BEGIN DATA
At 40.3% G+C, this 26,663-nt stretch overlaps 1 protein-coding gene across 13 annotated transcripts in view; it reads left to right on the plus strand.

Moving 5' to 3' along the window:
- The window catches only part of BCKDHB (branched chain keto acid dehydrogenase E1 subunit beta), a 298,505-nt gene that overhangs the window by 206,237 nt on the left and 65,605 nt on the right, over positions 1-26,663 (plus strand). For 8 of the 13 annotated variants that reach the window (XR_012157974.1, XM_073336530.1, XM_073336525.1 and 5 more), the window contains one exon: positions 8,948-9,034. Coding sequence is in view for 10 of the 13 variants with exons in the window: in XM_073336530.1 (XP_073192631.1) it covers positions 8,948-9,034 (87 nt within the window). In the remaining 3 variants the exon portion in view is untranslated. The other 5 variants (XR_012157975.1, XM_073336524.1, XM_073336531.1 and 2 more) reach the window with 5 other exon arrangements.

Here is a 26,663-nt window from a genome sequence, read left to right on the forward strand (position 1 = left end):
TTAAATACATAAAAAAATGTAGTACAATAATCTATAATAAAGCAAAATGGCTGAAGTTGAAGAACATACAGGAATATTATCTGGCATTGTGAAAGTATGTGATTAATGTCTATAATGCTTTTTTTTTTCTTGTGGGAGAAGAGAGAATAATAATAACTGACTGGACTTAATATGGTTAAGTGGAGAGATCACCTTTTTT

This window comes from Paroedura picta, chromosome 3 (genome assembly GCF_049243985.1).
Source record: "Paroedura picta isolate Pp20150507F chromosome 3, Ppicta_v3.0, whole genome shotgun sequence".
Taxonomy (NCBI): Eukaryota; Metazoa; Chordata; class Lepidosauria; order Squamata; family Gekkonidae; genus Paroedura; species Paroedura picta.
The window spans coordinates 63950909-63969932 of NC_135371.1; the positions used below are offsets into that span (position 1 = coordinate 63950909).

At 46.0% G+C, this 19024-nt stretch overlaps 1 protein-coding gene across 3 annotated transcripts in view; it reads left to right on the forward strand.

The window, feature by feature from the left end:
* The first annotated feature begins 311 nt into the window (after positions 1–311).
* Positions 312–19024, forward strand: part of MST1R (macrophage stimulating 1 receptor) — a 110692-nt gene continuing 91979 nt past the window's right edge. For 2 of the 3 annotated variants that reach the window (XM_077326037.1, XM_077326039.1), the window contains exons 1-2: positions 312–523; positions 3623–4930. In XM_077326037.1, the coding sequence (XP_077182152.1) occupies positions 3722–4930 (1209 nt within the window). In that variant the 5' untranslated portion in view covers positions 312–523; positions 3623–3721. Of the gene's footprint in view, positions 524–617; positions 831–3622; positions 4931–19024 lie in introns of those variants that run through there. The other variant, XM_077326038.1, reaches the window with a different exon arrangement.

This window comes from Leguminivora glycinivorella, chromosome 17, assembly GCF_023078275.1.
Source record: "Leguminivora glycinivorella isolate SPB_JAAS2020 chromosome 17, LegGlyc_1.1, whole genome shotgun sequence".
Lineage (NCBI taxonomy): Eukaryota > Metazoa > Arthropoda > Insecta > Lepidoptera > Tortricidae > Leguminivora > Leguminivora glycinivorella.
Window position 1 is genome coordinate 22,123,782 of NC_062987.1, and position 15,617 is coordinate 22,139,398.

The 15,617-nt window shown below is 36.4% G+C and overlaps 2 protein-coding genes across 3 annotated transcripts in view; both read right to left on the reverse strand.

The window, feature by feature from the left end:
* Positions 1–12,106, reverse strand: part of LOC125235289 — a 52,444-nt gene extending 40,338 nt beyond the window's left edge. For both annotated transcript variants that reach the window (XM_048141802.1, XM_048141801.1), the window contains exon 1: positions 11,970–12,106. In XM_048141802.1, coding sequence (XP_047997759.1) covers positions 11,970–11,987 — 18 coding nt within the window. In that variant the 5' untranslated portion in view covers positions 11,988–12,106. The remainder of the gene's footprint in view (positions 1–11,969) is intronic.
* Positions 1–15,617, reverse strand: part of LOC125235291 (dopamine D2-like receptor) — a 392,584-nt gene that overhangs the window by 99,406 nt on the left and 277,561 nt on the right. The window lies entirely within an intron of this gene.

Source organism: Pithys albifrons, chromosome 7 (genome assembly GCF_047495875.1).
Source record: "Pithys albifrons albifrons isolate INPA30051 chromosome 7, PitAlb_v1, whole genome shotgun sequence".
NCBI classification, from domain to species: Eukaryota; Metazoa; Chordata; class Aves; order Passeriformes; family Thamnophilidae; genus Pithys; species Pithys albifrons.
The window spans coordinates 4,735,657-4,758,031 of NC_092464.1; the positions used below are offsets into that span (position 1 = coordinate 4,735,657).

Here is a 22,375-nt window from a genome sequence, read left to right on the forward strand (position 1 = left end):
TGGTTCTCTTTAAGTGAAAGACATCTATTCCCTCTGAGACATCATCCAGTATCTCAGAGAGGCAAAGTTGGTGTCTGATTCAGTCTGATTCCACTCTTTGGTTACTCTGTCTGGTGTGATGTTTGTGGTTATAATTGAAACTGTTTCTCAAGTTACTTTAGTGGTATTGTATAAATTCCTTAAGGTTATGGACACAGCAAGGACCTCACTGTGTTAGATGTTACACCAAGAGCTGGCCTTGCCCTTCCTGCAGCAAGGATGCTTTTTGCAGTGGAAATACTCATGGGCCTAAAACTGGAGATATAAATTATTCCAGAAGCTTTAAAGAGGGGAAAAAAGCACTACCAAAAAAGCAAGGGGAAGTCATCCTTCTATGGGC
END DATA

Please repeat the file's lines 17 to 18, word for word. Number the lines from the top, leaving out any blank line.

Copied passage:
Window position 1 is genome coordinate 22,123,782 of NC_062987.1, and position 15,617 is coordinate 22,139,398.

The 15,617-nt window shown below is 36.4% G+C and overlaps 2 protein-coding genes across 3 annotated transcripts in view; both read right to left on the reverse strand.